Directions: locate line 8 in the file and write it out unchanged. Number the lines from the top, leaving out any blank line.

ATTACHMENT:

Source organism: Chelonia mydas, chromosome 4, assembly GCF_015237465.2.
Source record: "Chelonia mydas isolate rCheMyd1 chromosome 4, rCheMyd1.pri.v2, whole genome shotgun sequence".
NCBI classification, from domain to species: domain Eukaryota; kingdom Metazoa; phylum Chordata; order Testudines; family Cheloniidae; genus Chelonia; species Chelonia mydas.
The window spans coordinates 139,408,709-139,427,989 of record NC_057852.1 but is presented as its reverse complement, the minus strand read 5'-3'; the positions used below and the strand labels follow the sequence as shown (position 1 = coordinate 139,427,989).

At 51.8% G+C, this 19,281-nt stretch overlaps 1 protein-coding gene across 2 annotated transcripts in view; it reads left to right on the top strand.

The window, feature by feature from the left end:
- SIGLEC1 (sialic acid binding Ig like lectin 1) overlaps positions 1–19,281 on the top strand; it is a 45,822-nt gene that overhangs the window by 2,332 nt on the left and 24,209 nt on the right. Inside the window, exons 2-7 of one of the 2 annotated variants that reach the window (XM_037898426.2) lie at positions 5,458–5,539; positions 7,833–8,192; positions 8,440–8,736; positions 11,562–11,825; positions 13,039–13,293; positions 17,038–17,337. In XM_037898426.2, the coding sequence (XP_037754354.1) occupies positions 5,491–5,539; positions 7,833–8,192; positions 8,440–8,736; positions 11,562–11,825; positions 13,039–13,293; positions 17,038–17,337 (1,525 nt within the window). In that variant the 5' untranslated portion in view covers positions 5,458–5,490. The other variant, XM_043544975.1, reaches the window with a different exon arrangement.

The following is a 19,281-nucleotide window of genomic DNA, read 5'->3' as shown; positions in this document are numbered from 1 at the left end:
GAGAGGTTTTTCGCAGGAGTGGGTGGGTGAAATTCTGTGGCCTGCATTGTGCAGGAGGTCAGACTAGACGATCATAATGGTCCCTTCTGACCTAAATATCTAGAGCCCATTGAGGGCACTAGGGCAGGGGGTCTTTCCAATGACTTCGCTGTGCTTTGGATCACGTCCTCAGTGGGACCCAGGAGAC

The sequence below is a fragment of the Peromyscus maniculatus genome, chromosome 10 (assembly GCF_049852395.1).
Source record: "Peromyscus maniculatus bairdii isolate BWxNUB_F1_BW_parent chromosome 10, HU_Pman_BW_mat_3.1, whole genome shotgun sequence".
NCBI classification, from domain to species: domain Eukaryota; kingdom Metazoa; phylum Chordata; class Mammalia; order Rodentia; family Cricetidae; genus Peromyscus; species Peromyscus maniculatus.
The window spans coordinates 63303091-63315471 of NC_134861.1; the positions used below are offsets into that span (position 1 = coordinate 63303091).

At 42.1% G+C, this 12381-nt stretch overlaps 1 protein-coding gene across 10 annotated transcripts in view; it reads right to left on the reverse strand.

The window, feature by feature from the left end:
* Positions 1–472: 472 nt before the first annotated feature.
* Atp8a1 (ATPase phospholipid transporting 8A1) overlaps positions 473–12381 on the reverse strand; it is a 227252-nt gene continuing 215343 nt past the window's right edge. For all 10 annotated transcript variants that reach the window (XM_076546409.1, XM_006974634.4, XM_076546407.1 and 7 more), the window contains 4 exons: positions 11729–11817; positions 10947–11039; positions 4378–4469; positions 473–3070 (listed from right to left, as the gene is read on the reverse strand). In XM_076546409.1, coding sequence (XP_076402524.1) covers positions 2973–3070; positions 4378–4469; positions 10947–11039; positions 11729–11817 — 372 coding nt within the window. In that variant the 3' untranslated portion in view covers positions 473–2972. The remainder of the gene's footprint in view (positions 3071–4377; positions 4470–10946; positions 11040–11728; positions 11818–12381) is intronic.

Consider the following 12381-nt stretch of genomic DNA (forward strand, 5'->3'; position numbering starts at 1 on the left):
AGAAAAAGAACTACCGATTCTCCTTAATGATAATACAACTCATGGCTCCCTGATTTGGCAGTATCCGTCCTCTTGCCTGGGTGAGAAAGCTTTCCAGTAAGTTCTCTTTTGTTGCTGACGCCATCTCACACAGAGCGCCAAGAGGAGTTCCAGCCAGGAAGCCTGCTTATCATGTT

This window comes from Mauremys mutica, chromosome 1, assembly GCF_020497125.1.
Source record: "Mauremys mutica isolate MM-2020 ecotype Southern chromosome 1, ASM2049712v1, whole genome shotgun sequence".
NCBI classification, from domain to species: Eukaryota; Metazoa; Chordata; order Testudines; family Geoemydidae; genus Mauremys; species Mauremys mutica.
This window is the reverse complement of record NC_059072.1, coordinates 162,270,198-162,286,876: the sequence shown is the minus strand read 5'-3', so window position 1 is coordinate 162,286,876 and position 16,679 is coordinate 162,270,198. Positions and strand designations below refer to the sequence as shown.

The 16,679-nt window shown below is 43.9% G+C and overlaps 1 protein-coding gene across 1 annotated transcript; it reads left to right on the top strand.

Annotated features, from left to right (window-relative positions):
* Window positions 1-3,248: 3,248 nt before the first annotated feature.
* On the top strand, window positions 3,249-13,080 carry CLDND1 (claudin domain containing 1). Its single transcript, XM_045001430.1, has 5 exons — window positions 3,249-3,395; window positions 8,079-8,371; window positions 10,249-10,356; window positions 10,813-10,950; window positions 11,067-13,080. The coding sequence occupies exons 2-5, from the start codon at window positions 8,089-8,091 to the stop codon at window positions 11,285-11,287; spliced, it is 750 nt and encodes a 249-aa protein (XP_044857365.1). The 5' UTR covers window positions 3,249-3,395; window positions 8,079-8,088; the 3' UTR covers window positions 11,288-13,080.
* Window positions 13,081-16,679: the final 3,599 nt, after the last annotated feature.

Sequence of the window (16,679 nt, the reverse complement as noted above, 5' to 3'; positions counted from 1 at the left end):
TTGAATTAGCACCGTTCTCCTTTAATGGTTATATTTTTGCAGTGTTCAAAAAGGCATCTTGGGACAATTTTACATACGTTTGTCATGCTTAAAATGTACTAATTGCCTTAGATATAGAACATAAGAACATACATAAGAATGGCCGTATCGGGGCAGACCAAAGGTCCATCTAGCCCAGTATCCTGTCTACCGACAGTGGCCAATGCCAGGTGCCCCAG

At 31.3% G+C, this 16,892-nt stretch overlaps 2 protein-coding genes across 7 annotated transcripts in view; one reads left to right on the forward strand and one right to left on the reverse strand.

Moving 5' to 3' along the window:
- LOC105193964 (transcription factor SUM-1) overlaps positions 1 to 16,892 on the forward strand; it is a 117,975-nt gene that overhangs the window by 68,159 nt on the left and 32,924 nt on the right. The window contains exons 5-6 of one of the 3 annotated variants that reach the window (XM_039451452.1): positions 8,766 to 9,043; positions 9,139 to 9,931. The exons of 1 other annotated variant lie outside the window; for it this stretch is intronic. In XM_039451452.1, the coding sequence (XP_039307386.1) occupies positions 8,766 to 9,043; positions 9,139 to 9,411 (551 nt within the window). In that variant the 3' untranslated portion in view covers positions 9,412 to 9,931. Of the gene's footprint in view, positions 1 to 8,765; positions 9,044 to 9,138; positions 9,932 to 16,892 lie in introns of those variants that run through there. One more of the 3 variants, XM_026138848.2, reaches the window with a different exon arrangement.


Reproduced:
The following is a 19,281-nucleotide window of genomic DNA, read 5'->3' as shown; positions in this document are numbered from 1 at the left end: